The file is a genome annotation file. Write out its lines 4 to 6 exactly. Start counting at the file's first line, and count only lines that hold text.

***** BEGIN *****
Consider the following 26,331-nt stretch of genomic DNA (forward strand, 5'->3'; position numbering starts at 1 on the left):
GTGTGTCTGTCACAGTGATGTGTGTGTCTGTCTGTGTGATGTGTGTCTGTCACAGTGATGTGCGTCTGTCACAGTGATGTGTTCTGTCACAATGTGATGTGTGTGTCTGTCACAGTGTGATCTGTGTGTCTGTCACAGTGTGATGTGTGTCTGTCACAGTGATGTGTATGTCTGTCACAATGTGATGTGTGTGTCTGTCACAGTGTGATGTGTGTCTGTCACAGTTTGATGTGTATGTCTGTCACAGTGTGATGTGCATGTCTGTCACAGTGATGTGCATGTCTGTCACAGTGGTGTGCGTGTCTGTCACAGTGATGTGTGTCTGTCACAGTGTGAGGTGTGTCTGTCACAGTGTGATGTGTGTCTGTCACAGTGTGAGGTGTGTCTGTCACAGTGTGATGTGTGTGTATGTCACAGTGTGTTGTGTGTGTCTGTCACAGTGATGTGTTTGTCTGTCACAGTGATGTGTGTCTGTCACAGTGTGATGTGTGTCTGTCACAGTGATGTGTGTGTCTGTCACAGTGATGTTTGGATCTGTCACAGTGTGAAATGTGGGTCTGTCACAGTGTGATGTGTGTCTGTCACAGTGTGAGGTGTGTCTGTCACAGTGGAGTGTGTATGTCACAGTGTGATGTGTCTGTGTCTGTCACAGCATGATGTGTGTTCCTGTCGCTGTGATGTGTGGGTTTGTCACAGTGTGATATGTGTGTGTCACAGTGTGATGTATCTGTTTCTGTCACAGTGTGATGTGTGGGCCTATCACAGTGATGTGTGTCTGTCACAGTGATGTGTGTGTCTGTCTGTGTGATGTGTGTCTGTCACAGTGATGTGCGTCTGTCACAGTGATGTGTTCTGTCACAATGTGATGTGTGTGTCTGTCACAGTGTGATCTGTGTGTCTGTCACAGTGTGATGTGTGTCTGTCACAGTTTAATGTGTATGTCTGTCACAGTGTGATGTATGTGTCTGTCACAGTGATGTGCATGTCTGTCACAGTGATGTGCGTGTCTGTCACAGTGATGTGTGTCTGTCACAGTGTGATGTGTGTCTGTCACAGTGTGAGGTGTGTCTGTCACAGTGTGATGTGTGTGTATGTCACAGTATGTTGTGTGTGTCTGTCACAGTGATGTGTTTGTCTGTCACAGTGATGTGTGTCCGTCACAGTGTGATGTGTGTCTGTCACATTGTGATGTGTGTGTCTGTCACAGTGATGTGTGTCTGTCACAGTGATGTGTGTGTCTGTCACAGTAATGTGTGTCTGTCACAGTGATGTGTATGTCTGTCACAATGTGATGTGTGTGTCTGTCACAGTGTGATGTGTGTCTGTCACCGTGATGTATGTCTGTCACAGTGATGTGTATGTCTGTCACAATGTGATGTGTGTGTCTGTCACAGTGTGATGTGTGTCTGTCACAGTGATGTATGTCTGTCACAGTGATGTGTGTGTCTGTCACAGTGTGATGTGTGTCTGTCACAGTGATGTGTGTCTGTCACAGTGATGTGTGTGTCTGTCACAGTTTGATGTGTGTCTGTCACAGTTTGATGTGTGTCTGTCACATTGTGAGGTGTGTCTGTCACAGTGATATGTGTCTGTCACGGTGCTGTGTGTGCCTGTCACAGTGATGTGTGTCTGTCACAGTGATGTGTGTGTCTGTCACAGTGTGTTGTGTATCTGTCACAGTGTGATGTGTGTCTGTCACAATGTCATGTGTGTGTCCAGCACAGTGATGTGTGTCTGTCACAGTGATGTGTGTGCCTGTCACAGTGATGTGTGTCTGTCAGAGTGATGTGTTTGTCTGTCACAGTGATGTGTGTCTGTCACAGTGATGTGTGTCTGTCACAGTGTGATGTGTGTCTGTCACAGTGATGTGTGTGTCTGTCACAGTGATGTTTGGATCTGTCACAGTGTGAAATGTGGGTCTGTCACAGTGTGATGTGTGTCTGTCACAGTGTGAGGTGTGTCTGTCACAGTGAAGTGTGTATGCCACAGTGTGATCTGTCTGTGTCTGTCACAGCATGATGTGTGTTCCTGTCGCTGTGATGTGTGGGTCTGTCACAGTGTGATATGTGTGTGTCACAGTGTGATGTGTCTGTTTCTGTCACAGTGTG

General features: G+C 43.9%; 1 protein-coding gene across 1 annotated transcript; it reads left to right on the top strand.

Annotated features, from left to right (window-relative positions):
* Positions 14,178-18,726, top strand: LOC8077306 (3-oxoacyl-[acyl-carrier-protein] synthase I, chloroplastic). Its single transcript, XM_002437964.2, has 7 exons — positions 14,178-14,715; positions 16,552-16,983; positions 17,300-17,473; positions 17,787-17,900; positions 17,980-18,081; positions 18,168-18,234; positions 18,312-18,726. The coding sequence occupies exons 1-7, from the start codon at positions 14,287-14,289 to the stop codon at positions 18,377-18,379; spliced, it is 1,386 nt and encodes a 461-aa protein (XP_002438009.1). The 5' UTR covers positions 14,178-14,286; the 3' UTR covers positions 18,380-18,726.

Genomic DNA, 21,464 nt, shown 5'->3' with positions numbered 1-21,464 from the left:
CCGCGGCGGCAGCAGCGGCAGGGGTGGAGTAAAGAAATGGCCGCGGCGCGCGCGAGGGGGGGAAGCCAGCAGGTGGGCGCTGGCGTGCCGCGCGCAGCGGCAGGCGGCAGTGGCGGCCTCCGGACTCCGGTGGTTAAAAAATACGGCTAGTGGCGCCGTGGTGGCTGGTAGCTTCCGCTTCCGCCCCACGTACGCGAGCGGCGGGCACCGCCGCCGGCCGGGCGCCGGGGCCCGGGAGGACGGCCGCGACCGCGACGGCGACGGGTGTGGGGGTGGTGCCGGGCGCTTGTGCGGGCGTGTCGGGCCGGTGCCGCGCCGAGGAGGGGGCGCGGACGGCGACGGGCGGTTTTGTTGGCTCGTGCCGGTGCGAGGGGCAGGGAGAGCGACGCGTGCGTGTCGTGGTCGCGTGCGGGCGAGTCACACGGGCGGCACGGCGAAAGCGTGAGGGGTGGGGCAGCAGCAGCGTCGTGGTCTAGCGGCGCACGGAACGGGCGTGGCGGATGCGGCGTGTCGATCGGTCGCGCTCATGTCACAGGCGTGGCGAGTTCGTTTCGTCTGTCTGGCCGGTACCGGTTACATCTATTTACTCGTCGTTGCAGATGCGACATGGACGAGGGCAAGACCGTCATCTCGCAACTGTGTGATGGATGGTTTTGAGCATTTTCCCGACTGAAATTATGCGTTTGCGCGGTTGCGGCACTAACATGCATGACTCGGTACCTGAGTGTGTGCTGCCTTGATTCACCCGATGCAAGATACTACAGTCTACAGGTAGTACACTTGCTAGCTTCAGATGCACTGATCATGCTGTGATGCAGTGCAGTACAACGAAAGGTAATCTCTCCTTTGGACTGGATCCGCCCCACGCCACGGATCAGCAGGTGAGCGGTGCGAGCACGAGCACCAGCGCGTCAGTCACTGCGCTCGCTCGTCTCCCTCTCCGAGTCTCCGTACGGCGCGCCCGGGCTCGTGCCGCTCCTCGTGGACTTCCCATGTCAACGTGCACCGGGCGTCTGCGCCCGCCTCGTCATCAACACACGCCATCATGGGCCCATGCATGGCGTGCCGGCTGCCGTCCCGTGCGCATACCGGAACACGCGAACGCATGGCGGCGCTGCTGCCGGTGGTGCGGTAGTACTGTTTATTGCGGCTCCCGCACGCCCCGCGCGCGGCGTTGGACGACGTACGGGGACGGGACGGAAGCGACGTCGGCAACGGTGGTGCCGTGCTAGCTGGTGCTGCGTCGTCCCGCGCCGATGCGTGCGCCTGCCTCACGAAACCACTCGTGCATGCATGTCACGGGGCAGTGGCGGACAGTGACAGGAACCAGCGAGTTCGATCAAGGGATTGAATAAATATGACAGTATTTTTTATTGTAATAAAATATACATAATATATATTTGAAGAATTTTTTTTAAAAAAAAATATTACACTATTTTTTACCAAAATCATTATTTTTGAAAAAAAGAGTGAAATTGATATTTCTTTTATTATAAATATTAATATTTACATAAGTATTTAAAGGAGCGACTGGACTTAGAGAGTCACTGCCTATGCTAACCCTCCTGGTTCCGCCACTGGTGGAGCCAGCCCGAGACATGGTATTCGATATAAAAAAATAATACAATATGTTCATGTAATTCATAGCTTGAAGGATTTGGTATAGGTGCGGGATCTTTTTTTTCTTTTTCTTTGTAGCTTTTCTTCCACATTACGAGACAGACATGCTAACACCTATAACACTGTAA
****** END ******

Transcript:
Annotated features, from left to right (window-relative positions):
* Positions 14,178-18,726, top strand: LOC8077306 (3-oxoacyl-[acyl-carrier-protein] synthase I, chloroplastic). Its single transcript, XM_002437964.2, has 7 exons — positions 14,178-14,715; positions 16,552-16,983; positions 17,300-17,473; positions 17,787-17,900; positions 17,980-18,081; positions 18,168-18,234; positions 18,312-18,726. The coding sequence occupies exons 1-7, from the start codon at positions 14,287-14,289 to the stop codon at positions 18,377-18,379; spliced, it is 1,386 nt and encodes a 461-aa protein (XP_002438009.1). The 5' UTR covers positions 14,178-14,286; the 3' UTR covers positions 18,380-18,726.

Genomic DNA, 21,464 nt, shown 5'->3' with positions numbered 1-21,464 from the left: